“There were too many choices, so it was easy to get confused and pick the wrong thing.” (191).


“‘If you cry, your life will always be sad.’” . . . . “‘Your tears do not wash away your sorrows. They feed someone else’s joy. And that is why you must learn to swallow your own tears.’” (217).


“. . . magpies, birds of joy.” (217).


“. . .too many good things all seem the same after a while.” (226).


“A girl in China did not marry for love. She married for position, and my mother’s position was, I later learned, was the worst.” (228).


“‘. . . I was lihai. Wild and stubborn.” (243).


Kai gwa?” (244).


“‘I was born in the year of the Tiger.’” (248).

“A tiger can make a soft prrrn-prrn noise deep within its chest and make even rabbits feel safe and content.” (249).


“Now Saint is a ghost.” (252).


“You do not have to sit like a Buddha under a tree letting pigeons drop their dirty business on your head. You can buy an umbrella.” (254).

“In America, nobody says you have to keep the circumstances somebody else gives you.” (254).


“Americans don’t really look at one another when talking.” (255).


“Religion . . . . Say to them, I’m going for God’s sake, and they will respect you.” (258).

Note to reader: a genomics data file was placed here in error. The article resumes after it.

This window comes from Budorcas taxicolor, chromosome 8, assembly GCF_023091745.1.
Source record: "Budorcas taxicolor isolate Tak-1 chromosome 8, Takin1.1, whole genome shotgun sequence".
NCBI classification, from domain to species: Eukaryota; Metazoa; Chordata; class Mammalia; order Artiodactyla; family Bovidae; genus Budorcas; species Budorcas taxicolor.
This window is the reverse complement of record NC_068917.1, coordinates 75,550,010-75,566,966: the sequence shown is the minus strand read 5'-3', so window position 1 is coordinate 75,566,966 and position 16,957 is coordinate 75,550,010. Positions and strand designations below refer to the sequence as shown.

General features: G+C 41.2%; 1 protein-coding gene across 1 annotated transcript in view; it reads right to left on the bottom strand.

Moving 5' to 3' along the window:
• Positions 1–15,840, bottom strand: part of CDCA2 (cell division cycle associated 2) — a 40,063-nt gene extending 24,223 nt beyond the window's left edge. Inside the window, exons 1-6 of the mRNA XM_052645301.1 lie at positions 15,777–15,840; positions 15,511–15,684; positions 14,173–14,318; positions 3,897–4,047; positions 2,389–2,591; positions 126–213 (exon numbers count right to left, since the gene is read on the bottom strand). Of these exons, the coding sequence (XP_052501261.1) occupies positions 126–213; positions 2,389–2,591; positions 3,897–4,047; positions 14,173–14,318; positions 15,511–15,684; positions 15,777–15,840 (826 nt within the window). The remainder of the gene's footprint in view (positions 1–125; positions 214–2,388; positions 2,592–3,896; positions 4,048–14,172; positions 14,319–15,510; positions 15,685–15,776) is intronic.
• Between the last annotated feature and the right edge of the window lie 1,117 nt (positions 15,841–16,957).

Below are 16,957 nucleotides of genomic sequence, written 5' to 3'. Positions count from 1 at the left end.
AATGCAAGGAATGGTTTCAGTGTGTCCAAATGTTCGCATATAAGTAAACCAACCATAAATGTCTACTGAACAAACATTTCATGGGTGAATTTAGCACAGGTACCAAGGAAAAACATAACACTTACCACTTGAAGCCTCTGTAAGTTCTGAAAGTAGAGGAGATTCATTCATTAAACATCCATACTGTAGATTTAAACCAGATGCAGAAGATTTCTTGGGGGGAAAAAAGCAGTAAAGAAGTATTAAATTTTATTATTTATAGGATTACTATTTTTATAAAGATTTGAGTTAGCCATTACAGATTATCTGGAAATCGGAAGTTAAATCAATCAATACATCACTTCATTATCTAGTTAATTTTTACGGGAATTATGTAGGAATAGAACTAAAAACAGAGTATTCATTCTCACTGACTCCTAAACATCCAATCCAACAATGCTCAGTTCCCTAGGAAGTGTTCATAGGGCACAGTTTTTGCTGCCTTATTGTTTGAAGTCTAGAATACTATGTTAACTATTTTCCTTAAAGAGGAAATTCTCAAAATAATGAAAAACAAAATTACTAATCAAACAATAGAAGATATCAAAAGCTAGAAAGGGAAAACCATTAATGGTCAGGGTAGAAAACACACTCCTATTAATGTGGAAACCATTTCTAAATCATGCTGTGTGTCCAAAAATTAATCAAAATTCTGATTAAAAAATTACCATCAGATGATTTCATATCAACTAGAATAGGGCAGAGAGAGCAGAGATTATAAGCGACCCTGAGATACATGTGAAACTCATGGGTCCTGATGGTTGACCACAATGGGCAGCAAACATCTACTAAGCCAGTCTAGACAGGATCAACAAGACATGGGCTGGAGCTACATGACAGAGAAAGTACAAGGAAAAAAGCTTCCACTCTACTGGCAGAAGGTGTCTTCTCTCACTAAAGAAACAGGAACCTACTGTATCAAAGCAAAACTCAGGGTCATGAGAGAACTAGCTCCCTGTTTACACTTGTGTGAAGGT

Of Chinatown, “. . . I was surprised how they tried to make everything look like an old imperial city or an emperor’s tomb. But if you looked on either side of these pretend-pagodas, you could see the streets became narrow and crowded, dark, and dirty. . . . . Why didn’t they build gardens and ponds instead?” (260).


“These are not fortunes, they are bad instructions.” (262).


“‘This is Communist China?’” (276).



Chuck Palahniuk (1962-present), Fight Club (1996)

“Disaster is a natural part of my evolution,” Tyler whispered, “toward tragedy and dissolution.”


“I’m breaking my attachment to physical power and possessions,’ Tyler whispered, “because only through destroying myself can I discover the greater power of my spirit.”


“The liberator who destroys my property,” Tyler said, “is fighting to save my spirit. The teacher who clears all possessions from my path will set me free.”